Trying to capture the dark secrets that hide behind a Norman Rockwell painting requires more guts and definitely more blood.
A young boy has nightmares that his parents are cannibals, but his dreams start seeping into reality as he discovers his father’s taste for a special kind of meat. Let’s dig into 1989’s PARENTS, directed by Bob Balaban!
As I See It
Bob Balaban is one of those actors that you know the second you see his face. You may not be able to place all of his credits at the tip of your tongue, but you know him. Whether it’s from Ken Russell’s Altered States, the Woody Allen film Deconstructing Harry, the perpetually watchable City Slickers II, Spielberg’s Close Encounters, or a Christopher Guest film.
Bob has been around brilliant filmmakers his entire, long career. He’s good at just about everything.
I even like the film he directed after this film, My Boyfriend’s Back, which is another black comedy with bits of horror.
Featuring a score by Angelo Badalamenti (David Lynch’s Lost Highway), this film shares Lynchian vibes beyond the choice of composer.
Still, it lacks the meticulous detail that Lynch tends to warp and bend to play with your perception.
Randy Quaid has played such bizarre and trashy characters both on screen and in reality that he doesn’t get treated with any type of serious consideration for his talents. He has plenty of talent.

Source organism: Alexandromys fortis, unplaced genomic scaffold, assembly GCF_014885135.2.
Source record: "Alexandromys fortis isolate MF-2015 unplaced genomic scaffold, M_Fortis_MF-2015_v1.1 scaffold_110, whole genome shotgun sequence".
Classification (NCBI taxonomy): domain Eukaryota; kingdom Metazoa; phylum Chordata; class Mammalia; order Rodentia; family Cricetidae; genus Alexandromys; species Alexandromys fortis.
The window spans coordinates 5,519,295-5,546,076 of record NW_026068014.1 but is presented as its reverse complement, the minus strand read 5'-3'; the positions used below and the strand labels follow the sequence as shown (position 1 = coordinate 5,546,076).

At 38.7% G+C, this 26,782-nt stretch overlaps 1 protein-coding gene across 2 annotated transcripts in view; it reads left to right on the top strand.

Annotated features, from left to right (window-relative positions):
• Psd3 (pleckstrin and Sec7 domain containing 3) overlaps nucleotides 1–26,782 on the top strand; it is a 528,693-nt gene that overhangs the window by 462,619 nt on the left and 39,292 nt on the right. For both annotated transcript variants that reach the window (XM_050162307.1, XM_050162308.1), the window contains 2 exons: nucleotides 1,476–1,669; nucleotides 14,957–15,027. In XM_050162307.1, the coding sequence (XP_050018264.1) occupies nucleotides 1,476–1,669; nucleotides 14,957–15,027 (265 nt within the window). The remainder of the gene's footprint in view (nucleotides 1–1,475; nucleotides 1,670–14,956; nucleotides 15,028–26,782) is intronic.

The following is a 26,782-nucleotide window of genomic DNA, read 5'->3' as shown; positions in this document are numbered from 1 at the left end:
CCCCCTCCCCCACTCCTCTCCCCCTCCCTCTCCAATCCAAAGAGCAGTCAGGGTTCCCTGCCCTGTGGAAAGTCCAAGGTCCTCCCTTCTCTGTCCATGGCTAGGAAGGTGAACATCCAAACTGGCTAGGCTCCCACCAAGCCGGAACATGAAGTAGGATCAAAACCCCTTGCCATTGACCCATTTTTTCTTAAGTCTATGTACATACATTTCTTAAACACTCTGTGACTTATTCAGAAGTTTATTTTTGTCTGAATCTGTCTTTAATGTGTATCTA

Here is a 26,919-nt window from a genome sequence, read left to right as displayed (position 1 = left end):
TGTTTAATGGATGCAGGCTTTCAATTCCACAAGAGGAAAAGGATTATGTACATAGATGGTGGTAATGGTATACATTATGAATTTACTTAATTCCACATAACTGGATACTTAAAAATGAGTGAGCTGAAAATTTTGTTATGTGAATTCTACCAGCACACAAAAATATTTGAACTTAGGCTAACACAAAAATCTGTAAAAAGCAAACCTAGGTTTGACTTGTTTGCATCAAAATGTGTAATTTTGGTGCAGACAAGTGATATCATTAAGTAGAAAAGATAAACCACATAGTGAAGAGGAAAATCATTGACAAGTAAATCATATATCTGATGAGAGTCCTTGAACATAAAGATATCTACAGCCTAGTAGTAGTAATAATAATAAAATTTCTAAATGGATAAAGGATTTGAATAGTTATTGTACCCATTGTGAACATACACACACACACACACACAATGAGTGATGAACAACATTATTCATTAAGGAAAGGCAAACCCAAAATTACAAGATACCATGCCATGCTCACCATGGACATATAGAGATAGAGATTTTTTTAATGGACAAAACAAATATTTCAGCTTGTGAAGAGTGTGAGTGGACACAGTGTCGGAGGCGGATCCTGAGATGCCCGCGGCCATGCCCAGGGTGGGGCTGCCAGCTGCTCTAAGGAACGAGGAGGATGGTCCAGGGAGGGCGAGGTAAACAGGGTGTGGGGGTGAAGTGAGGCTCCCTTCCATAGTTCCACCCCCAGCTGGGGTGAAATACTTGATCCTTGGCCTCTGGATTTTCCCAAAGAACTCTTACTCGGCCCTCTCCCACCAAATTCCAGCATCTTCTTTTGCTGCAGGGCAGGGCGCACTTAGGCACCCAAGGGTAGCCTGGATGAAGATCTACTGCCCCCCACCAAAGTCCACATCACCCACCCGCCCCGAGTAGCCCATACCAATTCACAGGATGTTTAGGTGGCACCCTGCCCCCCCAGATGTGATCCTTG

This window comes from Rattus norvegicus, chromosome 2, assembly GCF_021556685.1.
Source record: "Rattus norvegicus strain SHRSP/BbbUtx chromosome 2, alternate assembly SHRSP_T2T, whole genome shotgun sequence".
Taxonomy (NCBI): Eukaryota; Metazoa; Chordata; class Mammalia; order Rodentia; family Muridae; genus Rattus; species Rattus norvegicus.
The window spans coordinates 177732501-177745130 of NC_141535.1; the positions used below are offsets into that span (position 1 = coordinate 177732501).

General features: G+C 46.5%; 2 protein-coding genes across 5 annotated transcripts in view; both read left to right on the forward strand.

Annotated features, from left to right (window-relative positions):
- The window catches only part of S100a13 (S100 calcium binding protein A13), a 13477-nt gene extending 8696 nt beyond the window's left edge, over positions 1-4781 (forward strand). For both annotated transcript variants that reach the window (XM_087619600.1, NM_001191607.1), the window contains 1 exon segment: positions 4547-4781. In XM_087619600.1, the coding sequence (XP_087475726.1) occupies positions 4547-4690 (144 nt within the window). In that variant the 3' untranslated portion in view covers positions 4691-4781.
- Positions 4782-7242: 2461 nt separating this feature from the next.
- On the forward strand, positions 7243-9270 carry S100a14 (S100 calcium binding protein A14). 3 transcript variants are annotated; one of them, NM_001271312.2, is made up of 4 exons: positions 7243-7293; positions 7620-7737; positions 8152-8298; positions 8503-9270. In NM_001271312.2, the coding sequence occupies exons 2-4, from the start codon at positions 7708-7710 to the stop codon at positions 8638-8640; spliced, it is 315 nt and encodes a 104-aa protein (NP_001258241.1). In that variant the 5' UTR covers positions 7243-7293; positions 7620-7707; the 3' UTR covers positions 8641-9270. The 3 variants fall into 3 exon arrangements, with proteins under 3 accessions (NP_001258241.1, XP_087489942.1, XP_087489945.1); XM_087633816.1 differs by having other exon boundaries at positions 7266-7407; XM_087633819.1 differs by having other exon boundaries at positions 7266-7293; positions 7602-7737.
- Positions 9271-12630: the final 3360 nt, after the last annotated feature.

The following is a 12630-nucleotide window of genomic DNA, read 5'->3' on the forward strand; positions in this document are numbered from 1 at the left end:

What we have is an underwhelming commentary on the duplicitous nature of the clean and proper “best generation”. It is better served in still imagery.
Randy Quaid (Nick) fought aliens (Independence Day), visited for the holidays (Christmas Vacation), and auditioned for Santa Claus.
Wayne Robson (Lab Attendant) featured in the brilliant low-budget sci-fi film Cube, played the Old Man in Wrong Turn, and dug graves in the Olsen twins’ Halloween film Double, Double Toil and Trouble.
Of Gratuitous Nature
It’s not tongue-in-cheek enough to be truly funny, and it doesn’t go far enough to become grotesque. It gets an underwhelming pass on getting called out for gratuitous movements.
The promotional material, both cover art and trailers, resemble cooking magazines of the era, which have an under-cooked, under-saturated palette that I feel lends so wonderfully to horror. Close-ups of microwaved or cured meats with canned and jellied fruits, oh my.
Ripe for a Remake
I feel like IFC has put out an ample amount of horror that hearkens back to the nineteen fifties, whether set during that period or just an echo of tone. In my opinion, those pistachio greens and powder pinks can stay firmly in the past with all the other headaches that generation has brought us.
No progeny to report.
Where to Watch
Lions Gate Films released a Blu-Ray as a part of their Vestron Video throwback series. You can stream it on Tubi.